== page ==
Hey everyone! Bryce here. If you are reading this, I guess that means you’re interested in Croydon Tourist Office and want to know more.
I moved England from California in 2003 and moved to Devon as soon as I could. Looking around for musicians in the area, I was told to check out the jam nights. Having been in many bands in California where jamming was an important aspect to writing music, I thought I would check it out. Quickly I discovered that most jam nights tended to be a group of musicians coming together to play covers of 80s songs.
This was not the sort of jam night I was used to, so as soon as I could, I started hosting evenings for musicians where the purpose was to create new music. This music could turn into new material for bands or singer-songwriters, or music that might only last for the moment. Having recorded music since I was 12, I made it a point in these sessions to always record them so the music, no matter how fleeting, would always be archived.
I met Robert Garnham at the Blue Walnut in Torquay while performing some of my spoken word material. Seeing Robert perform, I knew there was a connection.
In 2010, I opened my own venue: the Epicentre Book Cafe. It was a vegetarian cafe, second hand bookshop, and performing arts venue. We ran workshops, open mic nights, events, artist meetups and more. On the 14th of June, 2011 I relaunched the music nights at Epicentre, micing up the cafe and inviting musicians. Robert arrived and the sessions began, recording late into the night and capturing many original compositions.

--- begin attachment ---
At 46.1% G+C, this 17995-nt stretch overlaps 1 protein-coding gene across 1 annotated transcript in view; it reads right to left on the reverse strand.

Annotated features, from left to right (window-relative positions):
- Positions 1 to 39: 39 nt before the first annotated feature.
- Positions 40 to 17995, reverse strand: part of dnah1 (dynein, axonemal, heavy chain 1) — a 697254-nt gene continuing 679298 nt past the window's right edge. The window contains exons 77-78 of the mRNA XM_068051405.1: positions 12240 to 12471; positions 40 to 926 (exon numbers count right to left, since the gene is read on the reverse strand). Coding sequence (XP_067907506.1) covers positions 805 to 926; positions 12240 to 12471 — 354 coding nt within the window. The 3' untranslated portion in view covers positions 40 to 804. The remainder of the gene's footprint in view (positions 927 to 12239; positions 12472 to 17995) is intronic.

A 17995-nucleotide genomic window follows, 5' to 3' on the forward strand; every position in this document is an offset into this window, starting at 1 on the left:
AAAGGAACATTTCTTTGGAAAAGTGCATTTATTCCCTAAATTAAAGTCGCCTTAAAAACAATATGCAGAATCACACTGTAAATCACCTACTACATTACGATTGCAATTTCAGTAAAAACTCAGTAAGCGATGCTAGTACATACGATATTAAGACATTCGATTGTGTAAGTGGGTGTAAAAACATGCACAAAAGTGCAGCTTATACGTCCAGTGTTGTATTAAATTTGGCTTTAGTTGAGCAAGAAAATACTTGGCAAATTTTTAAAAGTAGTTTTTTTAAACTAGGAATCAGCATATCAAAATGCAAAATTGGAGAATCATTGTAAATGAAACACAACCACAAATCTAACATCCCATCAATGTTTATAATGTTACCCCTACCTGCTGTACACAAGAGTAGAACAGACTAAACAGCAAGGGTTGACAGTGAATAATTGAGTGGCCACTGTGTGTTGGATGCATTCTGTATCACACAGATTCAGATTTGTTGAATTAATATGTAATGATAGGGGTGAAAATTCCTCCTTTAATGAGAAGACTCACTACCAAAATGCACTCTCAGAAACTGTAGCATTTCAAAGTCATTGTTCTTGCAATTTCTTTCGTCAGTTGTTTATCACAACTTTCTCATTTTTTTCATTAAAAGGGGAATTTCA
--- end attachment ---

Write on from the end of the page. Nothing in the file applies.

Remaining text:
I met John Samuel at an Epicentre Artist Meetup meeting. He was brought along by our mutual friend Maddo Painting, who I had met at an open mic night some years before. I met Max Coulson one day when he turned up to one of Epicentre’s open mic nights and wowed us all with his combination of punk, hip-hop, and surreal stand-up comedy.
John began collaborating with Robert and they debuted the song ‘It Wasn’t Magic’ at one of Epicentre’s open mic nights. The are many of these collaborations which will be available on forth-coming releases.
At one music night, John, Robert, and Max were all there. Suddenly, everything that we had been doing with the music nights so far all jelled. It made sense that the four of us were a unit. That night Robert regaled us with a story about a visit to Croydon, and the name of the collective came to us. There was no question we were Croydon Tourist Office.
Between 2011 and 2014, we wrote many tracks, performed a few gigs, and then realised that we had recorded enough tracks that worked together to put out our first album.
Epicentre closed down in the summer of 2013, and as all recordings were made at the venue, so we decided to name the album Epicentre Nights in tribute. There are many more recordings in the archives and even more in the works, so it won’t be long before we release more recordings upon the world.